Once again I find myself in a dispute with LA Fitness’ business office.
[EDIT: I am in such strong agreement with Mrs. Lulu’s rant here that I’d love to see all our readers share their “my gym screwed me” stories in the comments. I think this is an industry-wide pattern of lying to– and screwing– customers. If you have an experience like Mrs. Lulu’s, read on & let us know. –Lucinda.]
The second time in my husband’s and my two year membership. The first time there was a problem was when he tried to quit his personal trainer contract after the so-called trial period was up. They simply ignored our written and phone requests and continued to bill my credit card. Even after speaking to one of their reps (not an easy feat to accomplish), two more months of illegitimate billing went by before I disputed the charges with my credit card company and got (partial) satisfaction.
Now the same thing is happening with our regular membership. First, let me explain why we’re quitting, as it will give an indication of the quality of the company’s customer service. This post is not a criticism of the facility, nor of the helpful, energetic and cheerful fitness professionals who work there. We always had a great time with our actual work-outs and classes. It is the corporate division with whom I have a beef. I called them in March to try to re-negotiate our contract when I noticed that they were advertising a special at a lower rate than we were paying. I was told that the special was for new members only, but that if I wanted to save money I could drop the towel fee of $10/mo I was paying for my husband and myself. Towel fee?! I had no idea I was paying such a thing, having never been offered, nor even seen, a towel at my gym. I wasn’t told of this fee when I signed up, nor was it made explicit anywhere on my contract. So, great, I had been paying $20/mo for 20 months for something I never wanted, didn’t know I had, and had never used. Any chance for a refund of part of this? Ha, ha, ha. At that point, I decided to look for another gym.
Now to quit. Chastened and hyper-careful after the above experience, I called to make sure my reading of the fine print instructions for quitting in the contract was correct before I even began the process. Since I had monthly billing charged to my credit card, and we had paid the last month’s dues upon membership (along with an initiation fee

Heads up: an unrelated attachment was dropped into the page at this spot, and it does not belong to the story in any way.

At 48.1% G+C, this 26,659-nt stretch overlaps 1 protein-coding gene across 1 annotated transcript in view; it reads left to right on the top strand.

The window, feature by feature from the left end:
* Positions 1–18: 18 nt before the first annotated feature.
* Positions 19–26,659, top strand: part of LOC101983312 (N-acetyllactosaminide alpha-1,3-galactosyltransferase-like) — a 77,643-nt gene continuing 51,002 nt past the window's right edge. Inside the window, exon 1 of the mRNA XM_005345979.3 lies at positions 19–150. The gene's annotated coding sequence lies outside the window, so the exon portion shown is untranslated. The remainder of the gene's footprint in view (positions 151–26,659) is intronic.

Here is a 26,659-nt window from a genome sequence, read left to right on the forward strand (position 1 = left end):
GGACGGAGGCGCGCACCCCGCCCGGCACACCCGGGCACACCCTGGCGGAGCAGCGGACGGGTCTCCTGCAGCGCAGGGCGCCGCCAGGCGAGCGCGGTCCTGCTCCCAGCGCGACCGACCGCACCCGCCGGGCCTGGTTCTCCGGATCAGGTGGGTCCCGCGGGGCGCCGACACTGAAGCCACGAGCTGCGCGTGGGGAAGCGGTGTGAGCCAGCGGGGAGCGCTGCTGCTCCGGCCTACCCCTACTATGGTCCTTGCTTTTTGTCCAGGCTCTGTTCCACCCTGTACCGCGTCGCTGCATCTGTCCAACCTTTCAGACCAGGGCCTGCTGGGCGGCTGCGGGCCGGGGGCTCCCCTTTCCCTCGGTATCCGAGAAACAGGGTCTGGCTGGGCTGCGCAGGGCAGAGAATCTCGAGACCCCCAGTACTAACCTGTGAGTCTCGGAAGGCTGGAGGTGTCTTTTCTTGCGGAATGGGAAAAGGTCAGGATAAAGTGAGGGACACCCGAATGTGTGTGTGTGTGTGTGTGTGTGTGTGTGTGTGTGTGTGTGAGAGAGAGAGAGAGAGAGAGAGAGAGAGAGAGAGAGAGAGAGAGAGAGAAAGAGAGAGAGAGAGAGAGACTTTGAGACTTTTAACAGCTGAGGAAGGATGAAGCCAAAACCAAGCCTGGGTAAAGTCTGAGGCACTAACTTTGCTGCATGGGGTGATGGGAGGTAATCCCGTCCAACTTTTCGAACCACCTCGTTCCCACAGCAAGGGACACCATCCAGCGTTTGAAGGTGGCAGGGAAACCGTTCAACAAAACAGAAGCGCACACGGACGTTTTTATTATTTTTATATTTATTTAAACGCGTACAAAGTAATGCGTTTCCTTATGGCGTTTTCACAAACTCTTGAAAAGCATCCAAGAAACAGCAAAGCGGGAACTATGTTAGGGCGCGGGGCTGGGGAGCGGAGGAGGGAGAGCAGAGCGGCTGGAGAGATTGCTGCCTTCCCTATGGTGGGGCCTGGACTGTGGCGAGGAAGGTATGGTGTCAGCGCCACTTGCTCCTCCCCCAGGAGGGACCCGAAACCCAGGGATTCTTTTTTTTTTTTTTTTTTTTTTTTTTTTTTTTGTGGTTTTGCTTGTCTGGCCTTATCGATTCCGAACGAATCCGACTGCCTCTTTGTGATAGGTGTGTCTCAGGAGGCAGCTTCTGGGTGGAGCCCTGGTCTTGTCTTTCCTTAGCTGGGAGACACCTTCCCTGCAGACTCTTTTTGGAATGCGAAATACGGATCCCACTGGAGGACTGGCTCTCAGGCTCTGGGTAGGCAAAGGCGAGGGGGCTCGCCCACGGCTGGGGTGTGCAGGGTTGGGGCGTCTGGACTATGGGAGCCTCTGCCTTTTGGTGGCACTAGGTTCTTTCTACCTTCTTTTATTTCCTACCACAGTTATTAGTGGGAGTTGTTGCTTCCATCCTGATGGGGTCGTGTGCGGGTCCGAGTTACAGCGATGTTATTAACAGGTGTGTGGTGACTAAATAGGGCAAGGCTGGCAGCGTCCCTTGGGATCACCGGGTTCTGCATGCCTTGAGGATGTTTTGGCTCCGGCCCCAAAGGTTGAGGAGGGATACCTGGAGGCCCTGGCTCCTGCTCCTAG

and first month’s dues), we were not able to quit until two months after I started the ball rolling (to use a fitness metaphor). I called in early April and since I needed to provide them with 30 days written notice, my automatic payment for May would be deducted on April 25th as usual. Then we had another month to go since we had already paid for the last month; our membership wouldn’t end until the end of June. The fact that we were traveling most of May and June and couldn’t used the gym was of course beside the point, but okay, I understood that contractual obligations are contractual obligations, without which society and culture would fall apart as no one could trust another’s word; dark ages would inevitably follow, wherein the life of man in the City of Angels would be solitary, poor, nasty, brutish, and short. Btw, I’ve always found it ironic that Tom Hobbes lived to the age of 91 (he must have had a gym membership), but I digress.
But the infuriating part comes next. I wrote a letter stating that I was resigning my “family membership for my husband and myself” effective ASAP. I included the membership number on my contract, signed, dated, stamped and mailed it. Taken care of, right? Wrong. After traveling most of the summer, I last week finally got around to checking my bills carefully. Lo and behold, I was continuing to be billed, but only for one, rather than two, memberships. So I called and here’s what I was told by Christine, the member service manager. My letter was interpreted as meaning that I wanted to cancel for myself but not for my husband. I pointed out that I clearly stated I was canceling for both and she retorted that I should have written two separate letters and had my husband sign the second one. I again explained that I had one contract and that payment was made for both memberships by me on my credit card and that the letter clearly stated I was canceling both. She said that I should have known they wouldn’t read the text of the letter and that she could not credit the charges (but would be happy to cancel my membership now). I kid you not, she said I had no right to expect that my two sentence letter would be read and that therefore I hadn’t really cancelled my husband’s membership. I sent her a copy of the letter and another demand that she credit the charges, but she has not responded. So I again have disputed the charges with my credit card.
Is there a moral to this story? Maybe it’s that jocks can’t read? Or that once fitness becomes a habit, it’s hard to quit? Or that “throwing in the towel” is sometimes for the best? But for me, it’s that we should fight capitalist greed, even in small ways, stand up for ourselves against big corporations, and go see Michael Moore’s new movie.